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  1. #1
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    Default vowel affected by the consonant following it

    Can anyone tell me how the pronunciation of a vowel will be affected by the consonant following it? For example, leg is pronounced like 'lig' and egg as 'ig'. (Some native speakers insist that they are pronounced with the e as the e in bed or Ted or FedEx.That means, there is no change.)


    To me,the properties of 'e' or 'i' seem to have changed when they are followed by 'k' or 'g' as in 'leg' or 'tick'.

    Does this change take place only when 'e' or 'i' is followed by the velar consonants 'g' and 'k'?

  2. #2
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    Default Re: vowel affected by the consonant following it

    The 'e' in leg has the same pronunciation as the 'e' in bed and hen
    If you are pronouncing it as 'lig' then you have been misinformed.
    E gives an 'i' sound is a small number of words one of them being the word English, another pretty.
    Where you usually get the change of sound is when there is a following (consonant - vowel) combination such as mere or penal - in both cases the 'E' here is pronounced as EE (Say of CHEESE to smile)
    E can also sound 'er' as in were and her - the e sounds like fern (which rhymes with turn)
    and 'ea' as in there which rhymes with care and bear
    The really tough part is that there is no easy rule to tell you which is the correct pronunciation - It is a matter of learning and remembering which is which.
    E can be a bit of a last resort vowel - When the first dictionaries were being compiled and decisions were made on how to write a word which had been spoken for centuries - the letter E often seems to have been put in just because none of the other vowels seemed to fit.

  3. #3
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    BobK is offline Harmless drudge
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    Default Re: vowel affected by the consonant following it

    The person who mentioned the /lig/ pronunciation may have been referring to a different dialect. For example, in New Zealand English the short e does have the [i] sound - but that's nothing to do with the following consonant.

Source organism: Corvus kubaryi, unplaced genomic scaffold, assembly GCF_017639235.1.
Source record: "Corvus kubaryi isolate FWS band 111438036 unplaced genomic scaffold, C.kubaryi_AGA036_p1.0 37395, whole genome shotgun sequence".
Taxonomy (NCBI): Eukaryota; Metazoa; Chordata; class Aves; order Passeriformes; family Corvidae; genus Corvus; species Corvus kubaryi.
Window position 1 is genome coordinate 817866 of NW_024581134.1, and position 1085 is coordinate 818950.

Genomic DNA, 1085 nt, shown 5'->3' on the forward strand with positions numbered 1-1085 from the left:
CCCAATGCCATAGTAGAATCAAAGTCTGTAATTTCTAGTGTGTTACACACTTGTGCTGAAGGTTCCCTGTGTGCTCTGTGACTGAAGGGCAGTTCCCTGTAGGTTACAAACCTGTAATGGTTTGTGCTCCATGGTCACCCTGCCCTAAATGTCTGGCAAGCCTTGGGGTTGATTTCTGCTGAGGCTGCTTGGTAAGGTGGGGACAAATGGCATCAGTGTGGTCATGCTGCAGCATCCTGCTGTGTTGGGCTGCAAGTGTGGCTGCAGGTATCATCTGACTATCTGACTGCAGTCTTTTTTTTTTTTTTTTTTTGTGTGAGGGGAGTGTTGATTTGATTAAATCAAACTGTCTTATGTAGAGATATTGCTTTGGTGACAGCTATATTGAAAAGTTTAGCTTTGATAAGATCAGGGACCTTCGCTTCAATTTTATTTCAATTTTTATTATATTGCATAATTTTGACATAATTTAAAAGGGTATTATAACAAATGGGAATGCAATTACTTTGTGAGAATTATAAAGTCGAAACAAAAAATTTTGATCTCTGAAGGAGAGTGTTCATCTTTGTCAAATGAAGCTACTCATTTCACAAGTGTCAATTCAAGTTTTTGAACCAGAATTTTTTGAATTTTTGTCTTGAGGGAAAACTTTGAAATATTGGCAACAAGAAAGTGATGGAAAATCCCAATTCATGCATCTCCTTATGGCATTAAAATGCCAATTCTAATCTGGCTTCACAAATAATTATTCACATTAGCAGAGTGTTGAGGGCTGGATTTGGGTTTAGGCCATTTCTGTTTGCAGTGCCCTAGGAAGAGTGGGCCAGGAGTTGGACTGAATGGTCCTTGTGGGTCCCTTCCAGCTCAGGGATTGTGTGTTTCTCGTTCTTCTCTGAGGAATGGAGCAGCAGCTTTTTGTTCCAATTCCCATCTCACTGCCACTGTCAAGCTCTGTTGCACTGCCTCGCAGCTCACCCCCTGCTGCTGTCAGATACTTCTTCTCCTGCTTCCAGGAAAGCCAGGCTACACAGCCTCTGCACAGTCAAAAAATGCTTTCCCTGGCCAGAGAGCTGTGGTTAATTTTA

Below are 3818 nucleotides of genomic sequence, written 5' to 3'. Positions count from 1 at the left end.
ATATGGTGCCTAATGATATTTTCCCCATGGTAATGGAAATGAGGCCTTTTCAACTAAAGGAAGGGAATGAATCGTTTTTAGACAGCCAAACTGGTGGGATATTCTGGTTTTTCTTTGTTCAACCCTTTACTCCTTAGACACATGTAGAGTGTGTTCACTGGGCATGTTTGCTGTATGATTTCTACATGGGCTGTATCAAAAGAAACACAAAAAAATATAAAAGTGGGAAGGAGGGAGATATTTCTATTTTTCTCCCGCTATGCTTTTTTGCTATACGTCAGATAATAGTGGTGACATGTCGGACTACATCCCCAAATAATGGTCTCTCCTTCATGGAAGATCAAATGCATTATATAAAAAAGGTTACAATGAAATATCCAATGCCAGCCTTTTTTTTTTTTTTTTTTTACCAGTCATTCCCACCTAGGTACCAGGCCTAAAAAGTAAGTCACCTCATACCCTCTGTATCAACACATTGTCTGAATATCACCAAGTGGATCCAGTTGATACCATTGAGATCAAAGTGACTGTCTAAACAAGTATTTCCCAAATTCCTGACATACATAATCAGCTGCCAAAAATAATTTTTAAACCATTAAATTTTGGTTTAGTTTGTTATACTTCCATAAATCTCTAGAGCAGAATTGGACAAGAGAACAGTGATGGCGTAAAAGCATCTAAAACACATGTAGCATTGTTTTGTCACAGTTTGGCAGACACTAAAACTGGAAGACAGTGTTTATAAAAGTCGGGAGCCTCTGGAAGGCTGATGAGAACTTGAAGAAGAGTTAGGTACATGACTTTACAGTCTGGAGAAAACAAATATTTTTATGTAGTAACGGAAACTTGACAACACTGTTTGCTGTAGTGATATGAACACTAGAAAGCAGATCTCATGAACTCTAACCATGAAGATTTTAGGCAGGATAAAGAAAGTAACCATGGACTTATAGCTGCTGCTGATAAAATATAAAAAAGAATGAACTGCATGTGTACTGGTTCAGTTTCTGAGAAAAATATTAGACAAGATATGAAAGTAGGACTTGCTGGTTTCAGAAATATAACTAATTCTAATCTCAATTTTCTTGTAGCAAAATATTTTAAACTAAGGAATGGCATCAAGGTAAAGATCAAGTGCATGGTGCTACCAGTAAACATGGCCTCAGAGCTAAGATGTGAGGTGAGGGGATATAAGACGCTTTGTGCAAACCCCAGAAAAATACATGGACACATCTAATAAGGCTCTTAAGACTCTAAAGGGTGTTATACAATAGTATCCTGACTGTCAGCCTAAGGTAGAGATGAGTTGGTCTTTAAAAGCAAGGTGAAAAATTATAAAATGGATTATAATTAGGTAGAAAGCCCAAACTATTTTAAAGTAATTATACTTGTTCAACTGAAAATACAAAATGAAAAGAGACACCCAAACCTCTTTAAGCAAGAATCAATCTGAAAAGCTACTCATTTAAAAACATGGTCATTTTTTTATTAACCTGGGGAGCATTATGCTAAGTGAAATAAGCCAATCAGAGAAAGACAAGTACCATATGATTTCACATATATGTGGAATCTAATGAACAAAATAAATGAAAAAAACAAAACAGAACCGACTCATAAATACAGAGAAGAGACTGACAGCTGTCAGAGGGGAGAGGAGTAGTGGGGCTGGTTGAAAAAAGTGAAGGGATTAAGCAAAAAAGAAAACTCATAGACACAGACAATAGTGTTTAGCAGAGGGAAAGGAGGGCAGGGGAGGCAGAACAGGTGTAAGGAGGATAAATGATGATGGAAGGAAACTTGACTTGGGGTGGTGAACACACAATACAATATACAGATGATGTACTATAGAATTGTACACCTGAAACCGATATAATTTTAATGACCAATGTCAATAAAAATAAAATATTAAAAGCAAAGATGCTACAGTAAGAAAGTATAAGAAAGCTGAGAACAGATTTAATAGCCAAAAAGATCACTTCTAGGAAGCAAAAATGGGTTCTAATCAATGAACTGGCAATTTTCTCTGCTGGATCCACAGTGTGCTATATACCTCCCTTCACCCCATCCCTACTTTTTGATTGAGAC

b

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    Buddhaheart is offline Member
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    Default Re: vowel affected by the consonant following it

    The linguistic process of ‘assimilation’ is not uncommon in English. To pronounce the ‘e’ in <leg> & <egg> as the short ‘i’ /w/ / rather than the short ‘e’ /e/ would be either “wrong” as suggested by Niskelton or “dialectal” as indicated by BobK.

    It may be helpful to understand how a vowel is affected and annunciated in a particular word using phonics and some syllable division scheme as used by the CEPD (D Jones) or LPD (JC Wells).

    The 'e' in ‘leg’ and ‘egg’ is in a closed syllable. It’s pronounced as its short sound /e/. “Mere’ is what we call a vowel-r magic-e or vowel-r silent-e syllable. The final ‘e’ is silent and the other vowel is pronounced with its long sound. ‘Mere’ is therefore transcribed in IPA symbols as /mi:r/. Please note a variant pronunciation of ‘mere’ as /mwr/ (the short sound of ‘i’) as suggested by some dictionaries. ’Penal’ is a 2-syllable word. Using the MOP (maximal Onsets Principle), it’s divided thus ‘pe.nal’. This makes the 1st syllable (‘pe-’) an open syllable. The ‘e’ is uttered with its long sound /i:/. The whole word is therefore pronounced as /0pi+.nəl/ or /0pi+.nəl/. ‘Were’ in our rhotarized dialect is uttered: /wf+r/, /wd+/ or /wg+/.

  5. #5
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    Default Re: vowel affected by the consonant following it

    Dear Buddhaheart,

    Do you mean that no assimilation takes place when pronouncing the word like leg ,egg or tick?

    Regards,
    michael

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    Buddhaheart is offline Member
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    Default Re: vowel affected by the consonant following it

    I don’t think so, Michael.

    Interestingly, I came across another word ‘buffet’ that has its ‘e’ pronounced as a short ‘i’ when used as a verb.

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    peter123 is offline Senior Member
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    Default Re: vowel affected by the consonant following it

    Hi there,

    If you know the word 'let', I think you will pronounce 'leg' correctly.

    Thanks
    pete

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    Default Re: vowel affected by the consonant following it

    Quote Originally Posted by michaelfung View Post
    Can anyone tell me how the pronunciation of a vowel will be affected by the consonant following it? For example, leg is pronounced like 'lig' and egg as 'ig'. (Some native speakers insist that they are pronounced with the e as the e in bed or Ted or FedEx.That means, there is no change.)

    To me,the properties of 'e' or 'i' seem to have changed when they are followed by 'k' or 'g' as in 'leg' or 'tick'.

    Does this change take place only when 'e' or 'i' is followed by the velar consonants 'g' and 'k'?
    In some regional varieties of English, [ɛ] and sometimes [æ] become [eɪ] before voiced velar stops: egg and leg are pronounced as [eɪg] and [leɪg]. But the change does not occur before the voiceless [k].

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